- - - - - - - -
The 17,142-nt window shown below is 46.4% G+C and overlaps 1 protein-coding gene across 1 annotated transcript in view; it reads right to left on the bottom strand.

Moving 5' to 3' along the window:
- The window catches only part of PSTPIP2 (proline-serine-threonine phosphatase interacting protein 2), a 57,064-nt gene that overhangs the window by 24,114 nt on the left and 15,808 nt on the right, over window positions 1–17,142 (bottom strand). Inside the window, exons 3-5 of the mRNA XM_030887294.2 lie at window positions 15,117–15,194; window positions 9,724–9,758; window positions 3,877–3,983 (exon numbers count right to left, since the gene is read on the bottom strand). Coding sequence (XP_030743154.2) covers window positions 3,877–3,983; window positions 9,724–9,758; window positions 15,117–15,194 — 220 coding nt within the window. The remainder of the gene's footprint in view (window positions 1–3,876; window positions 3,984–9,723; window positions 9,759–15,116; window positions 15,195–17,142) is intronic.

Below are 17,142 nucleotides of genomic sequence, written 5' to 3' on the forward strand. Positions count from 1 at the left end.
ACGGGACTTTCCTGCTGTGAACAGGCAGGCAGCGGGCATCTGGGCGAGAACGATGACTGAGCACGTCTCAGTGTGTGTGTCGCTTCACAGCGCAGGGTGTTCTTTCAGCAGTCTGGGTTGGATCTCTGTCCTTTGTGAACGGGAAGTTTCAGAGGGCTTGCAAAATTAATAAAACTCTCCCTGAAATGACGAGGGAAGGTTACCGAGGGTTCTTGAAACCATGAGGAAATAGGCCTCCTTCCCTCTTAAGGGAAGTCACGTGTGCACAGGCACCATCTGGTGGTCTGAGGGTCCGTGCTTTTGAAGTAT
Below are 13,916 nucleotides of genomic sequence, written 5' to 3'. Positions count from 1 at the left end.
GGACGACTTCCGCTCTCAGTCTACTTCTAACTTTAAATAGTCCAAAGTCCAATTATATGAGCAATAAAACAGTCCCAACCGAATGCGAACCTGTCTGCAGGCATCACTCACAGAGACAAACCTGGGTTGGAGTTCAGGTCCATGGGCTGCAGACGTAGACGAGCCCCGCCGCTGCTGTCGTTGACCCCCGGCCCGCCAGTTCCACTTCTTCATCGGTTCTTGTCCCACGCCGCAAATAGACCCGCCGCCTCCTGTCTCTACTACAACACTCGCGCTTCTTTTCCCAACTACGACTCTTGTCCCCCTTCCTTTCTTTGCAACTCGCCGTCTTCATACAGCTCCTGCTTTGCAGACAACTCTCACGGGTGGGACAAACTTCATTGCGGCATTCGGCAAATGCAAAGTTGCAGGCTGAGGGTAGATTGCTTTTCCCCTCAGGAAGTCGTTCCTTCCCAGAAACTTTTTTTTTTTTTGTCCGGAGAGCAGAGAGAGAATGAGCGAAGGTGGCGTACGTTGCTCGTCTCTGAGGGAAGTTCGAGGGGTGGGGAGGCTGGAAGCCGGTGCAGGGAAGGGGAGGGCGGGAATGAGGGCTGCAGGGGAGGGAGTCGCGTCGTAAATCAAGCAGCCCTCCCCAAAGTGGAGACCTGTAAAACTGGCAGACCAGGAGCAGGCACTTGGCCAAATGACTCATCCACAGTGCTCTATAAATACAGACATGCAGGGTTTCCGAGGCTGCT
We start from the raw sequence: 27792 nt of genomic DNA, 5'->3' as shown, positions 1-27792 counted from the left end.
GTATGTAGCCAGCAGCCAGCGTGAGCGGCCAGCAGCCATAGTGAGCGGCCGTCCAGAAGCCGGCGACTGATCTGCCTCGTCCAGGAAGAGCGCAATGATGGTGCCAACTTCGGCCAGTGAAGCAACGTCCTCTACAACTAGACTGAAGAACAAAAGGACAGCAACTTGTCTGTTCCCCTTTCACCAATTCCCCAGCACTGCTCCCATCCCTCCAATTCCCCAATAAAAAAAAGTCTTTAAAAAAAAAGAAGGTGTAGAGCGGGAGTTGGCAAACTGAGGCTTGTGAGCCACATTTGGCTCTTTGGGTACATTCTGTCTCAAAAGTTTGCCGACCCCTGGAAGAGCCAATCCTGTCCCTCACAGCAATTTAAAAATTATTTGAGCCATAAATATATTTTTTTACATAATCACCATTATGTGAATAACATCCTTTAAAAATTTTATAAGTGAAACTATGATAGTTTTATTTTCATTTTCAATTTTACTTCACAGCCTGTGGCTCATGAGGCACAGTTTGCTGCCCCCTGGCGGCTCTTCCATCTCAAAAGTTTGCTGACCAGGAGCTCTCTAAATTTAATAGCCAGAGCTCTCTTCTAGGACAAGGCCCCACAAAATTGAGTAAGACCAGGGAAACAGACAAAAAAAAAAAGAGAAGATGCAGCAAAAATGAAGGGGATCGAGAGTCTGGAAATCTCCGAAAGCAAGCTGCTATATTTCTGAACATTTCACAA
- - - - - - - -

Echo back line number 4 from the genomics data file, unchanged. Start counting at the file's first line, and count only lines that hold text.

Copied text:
Below are 17,142 nucleotides of genomic sequence, written 5' to 3' on the forward strand. Positions count from 1 at the left end.